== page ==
Staunton, May 19 – Despite all the talk in Moscow about a breakthrough and new confidence because of rising oil prices, the Russian economy has been falling ever further behind the advanced economies of the world and will continue to do so for the foreseeable future, according to Rosbalt commentator Sergey Shelin.
The ordinary Russian has to be suspicious about any talk of a breakthrough because the officials suggesting that is possible are the same ones who brought Russia to its current stagnation, a state that has left the country ever further behind the advanced economies and that these officials have no idea how to change (rosbalt.ru/blogs/2018/05/18/1704137.html).
One example of this inability surfaced this week when some in the government pushed for a sweeping counter-sanctions bill in the Duma and then Russian business leaders had to intervene against it, likely with the support of some others in the Presidential Administration but hardly an indication of a well-developed program.
The backing down in this case was justified in terms of maintaining Russia’s economic growth. “But just what growth” is anyone talking about. In the first quarter of 2018, the economy had grown only 1.3 percent over the same period a year ago. And “this is even worse than was the case in 2017” when the figure was 1.5 percent, Shelin says.
These figures are truly anemic compared to the worldwide tempo of economic growth over the same period of 3.5 percent. Only Japan and Italy did as poorly as Russia, and only Brazil among the major economies did worse, with an increase of only 0.7 percent. Now the economics ministry “which makes promises” is lowering the projected rate for this year.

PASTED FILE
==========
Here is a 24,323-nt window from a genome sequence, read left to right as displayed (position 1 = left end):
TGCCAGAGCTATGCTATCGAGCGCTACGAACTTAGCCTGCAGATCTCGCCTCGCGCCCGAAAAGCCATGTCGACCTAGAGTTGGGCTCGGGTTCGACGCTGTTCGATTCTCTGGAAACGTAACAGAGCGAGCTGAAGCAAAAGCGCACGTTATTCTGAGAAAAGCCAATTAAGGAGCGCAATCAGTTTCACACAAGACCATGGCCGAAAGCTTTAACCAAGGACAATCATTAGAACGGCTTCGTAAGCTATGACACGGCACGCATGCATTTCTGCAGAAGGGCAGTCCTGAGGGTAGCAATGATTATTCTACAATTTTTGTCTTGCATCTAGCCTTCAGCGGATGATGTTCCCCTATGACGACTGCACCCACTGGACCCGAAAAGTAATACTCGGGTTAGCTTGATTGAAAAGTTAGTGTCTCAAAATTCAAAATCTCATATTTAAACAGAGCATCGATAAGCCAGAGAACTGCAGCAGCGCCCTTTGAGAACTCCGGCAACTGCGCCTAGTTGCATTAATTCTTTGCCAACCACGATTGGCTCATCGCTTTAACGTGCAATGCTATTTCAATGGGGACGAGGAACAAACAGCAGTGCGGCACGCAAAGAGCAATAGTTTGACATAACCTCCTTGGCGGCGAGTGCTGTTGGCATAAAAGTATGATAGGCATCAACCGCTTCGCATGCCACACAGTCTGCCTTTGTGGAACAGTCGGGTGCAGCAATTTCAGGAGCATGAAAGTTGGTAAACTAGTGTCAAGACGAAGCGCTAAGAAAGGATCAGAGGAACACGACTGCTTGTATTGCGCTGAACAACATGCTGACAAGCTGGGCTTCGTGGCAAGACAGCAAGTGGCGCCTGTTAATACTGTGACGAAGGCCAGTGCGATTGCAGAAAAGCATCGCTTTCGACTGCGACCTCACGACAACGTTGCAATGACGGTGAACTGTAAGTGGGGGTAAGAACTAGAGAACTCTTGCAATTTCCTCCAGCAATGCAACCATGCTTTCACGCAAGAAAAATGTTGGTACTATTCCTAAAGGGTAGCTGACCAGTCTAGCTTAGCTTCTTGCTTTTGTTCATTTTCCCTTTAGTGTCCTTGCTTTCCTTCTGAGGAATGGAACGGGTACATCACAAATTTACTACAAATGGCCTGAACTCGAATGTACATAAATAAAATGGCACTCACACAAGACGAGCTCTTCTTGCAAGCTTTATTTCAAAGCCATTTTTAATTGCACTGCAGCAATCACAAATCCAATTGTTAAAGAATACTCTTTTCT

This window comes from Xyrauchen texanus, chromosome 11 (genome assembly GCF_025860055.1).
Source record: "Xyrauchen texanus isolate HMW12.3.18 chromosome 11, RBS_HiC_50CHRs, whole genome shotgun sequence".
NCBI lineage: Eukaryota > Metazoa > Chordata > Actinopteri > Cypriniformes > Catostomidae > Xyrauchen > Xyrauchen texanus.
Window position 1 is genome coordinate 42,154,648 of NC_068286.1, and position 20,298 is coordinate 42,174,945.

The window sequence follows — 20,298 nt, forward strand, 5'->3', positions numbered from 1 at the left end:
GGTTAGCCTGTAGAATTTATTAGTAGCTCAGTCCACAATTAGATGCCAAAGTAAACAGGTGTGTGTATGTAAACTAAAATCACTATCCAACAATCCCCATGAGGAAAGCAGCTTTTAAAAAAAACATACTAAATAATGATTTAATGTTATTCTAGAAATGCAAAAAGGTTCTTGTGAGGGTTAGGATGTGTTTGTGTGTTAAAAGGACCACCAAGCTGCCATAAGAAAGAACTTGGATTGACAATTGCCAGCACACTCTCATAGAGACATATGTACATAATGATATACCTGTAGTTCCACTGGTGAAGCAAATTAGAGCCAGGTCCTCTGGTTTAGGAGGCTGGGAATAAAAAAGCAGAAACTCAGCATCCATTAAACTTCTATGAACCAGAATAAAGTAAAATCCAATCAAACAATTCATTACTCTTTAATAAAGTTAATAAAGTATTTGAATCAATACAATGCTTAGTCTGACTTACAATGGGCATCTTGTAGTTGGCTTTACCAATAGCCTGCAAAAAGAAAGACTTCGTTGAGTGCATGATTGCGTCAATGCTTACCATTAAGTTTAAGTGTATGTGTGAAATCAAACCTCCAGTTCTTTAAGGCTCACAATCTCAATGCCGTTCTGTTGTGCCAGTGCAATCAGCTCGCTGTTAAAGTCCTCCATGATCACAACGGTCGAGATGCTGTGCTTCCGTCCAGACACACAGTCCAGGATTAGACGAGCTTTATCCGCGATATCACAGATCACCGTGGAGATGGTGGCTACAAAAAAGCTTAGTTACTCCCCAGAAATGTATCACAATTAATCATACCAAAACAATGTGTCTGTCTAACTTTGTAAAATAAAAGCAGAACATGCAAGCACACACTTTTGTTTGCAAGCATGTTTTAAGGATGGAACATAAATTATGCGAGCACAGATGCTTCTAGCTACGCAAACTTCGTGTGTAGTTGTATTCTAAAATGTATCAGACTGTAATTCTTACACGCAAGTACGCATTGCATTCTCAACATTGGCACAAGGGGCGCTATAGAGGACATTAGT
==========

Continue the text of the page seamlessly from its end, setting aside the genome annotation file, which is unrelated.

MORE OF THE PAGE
And as always, it blames the past: “the not very good situation in the economy at the start of this year.” Ordinary Russians, polls show, have reached the same conclusion. After a brief uptick in optimism between October 2017 and March 2018, “the share of pessimists has again been increasing.” Also ever more pessimistic about Russia are Western financial institutions.
According to Shelin, “slow, even notable economic growth is completely compatible with the fundamental principles of Putinomics as long, of course, as this system does not begin to harm itself by the imposition of all kinds of counter-sanctions which will hit not only Voronezh but even the hierarchy itself.”
But the possibility of having a breakthrough that would allow Russia to catch up and surpass the Western economies is another matter altogether, the Moscow analyst says. Between 2015 and 2017, Russia’s GDP fell by 0.9 percent, while the world’s GDP rose by 10.2 percent. And even the top five economies, of which Russia is not one, did quite well.
Russia’s problems in this regard can’t be clamed on the Soviet past or on its involvement in Syria, Shelin says. In Kazakhstan, for example, GDP grew by 5.7 percent. Meanwhile, “Poland, the largest of our dependent east European states showed us an example: its GDP grew 10.7 percent.” Nonetheless, no one in Moscow is talking about copying Poland’s approach.
And other participants in the Syrian war, Shelin continues, did far better than Russia over the same period. Turkey’s GDP grew 15.1 percent, Iran’s 14.6 percent, Israel’s 10 percent, and Saudi Arabia’s 6 percent.
Thus, all talk about an economic “miracle” is misplaced. Russia has been growing more slowly than other countries similarly situated and will continue to do so. “This lag has deep roots,” the analyst says. “It is built into our entire system as are regularly repeated promises to carry out an economic miracle,” even though somehow that never happens.